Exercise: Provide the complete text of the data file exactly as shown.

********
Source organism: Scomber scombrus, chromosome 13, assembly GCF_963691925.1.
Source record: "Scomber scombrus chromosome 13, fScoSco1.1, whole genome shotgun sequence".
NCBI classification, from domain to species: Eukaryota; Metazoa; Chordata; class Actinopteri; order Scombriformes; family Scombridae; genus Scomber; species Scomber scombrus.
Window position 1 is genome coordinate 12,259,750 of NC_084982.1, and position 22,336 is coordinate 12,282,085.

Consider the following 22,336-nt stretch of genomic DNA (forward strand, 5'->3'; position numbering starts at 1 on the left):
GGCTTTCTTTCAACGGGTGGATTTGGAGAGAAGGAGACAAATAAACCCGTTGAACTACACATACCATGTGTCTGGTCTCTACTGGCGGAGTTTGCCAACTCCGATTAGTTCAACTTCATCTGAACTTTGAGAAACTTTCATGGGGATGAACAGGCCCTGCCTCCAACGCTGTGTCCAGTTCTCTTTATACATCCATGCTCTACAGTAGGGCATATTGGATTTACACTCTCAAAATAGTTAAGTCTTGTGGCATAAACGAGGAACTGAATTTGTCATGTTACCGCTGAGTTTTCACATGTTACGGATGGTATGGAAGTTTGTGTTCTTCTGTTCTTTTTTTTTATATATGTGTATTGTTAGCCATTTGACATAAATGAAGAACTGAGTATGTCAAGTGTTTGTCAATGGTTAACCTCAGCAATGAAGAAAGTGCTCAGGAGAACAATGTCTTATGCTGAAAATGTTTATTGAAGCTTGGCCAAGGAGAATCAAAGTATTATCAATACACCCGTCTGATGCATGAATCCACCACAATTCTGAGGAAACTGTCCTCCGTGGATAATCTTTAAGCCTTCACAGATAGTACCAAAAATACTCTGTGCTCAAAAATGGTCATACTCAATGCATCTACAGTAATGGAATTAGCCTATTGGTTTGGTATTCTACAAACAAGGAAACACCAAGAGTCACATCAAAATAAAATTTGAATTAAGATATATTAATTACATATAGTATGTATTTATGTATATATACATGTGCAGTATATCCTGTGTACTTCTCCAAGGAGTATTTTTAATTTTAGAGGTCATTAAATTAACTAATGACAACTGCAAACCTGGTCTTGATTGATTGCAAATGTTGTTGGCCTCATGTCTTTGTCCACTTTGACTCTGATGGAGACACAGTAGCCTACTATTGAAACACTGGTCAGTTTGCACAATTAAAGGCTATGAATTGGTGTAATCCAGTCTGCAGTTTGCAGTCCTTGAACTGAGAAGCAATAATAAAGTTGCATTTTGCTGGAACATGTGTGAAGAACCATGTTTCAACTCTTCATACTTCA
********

Source organism: Scomber scombrus, chromosome 13, assembly GCF_963691925.1.
Source record: "Scomber scombrus chromosome 13, fScoSco1.1, whole genome shotgun sequence".
NCBI classification, from domain to species: Eukaryota; Metazoa; Chordata; class Actinopteri; order Scombriformes; family Scombridae; genus Scomber; species Scomber scombrus.
Window position 1 is genome coordinate 12,259,750 of NC_084982.1, and position 22,336 is coordinate 12,282,085.

Consider the following 22,336-nt stretch of genomic DNA (forward strand, 5'->3'; position numbering starts at 1 on the left):
GGCTTTCTTTCAACGGGTGGATTTGGAGAGAAGGAGACAAATAAACCCGTTGAACTACACATACCATGTGTCTGGTCTCTACTGGCGGAGTTTGCCAACTCCGATTAGTTCAACTTCATCTGAACTTTGAGAAACTTTCATGGGGATGAACAGGCCCTGCCTCCAACGCTGTGTCCAGTTCTCTTTATACATCCATGCTCTACAGTAGGGCATATTGGATTTACACTCTCAAAATAGTTAAGTCTTGTGGCATAAACGAGGAACTGAATTTGTCATGTTACCGCTGAGTTTTCACATGTTACGGATGGTATGGAAGTTTGTGTTCTTCTGTTCTTTTTTTTTATATATGTGTATTGTTAGCCATTTGACATAAATGAAGAACTGAGTATGTCAAGTGTTTGTCAATGGTTAACCTCAGCAATGAAGAAAGTGCTCAGGAGAACAATGTCTTATGCTGAAAATGTTTATTGAAGCTTGGCCAAGGAGAATCAAAGTATTATCAATACACCCGTCTGATGCATGAATCCACCACAATTCTGAGGAAACTGTCCTCCGTGGATAATCTTTAAGCCTTCACAGATAGTACCAAAAATACTCTGTGCTCAAAAATGGTCATACTCAATGCATCTACAGTAATGGAATTAGCCTATTGGTTTGGTATTCTACAAACAAGGAAACACCAAGAGTCACATCAAAATAAAATTTGAATTAAGATATATTAATTACATATAGTATGTATTTATGTATATATACATGTGCAGTATATCCTGTGTACTTCTCCAAGGAGTATTTTTAATTTTAGAGGTCATTAAATTAACTAATGACAACTGCAAACCTGGTCTTGATTGATTGCAAATGTTGTTGGCCTCATGTCTTTGTCCACTTTGACTCTGATGGAGACACAGTAGCCTACTATTGAAACACTGGTCAGTTTGCACAATTAAAGGCTATGAATTGGTGTAATCCAGTCTGCAGTTTGCAGTCCTTGAACTGAGAAGCAATAATAAAGTTGCATTTTGCTGGAACATGTGTGAAGAACCATGTTTCAACTCTTCATACTTCA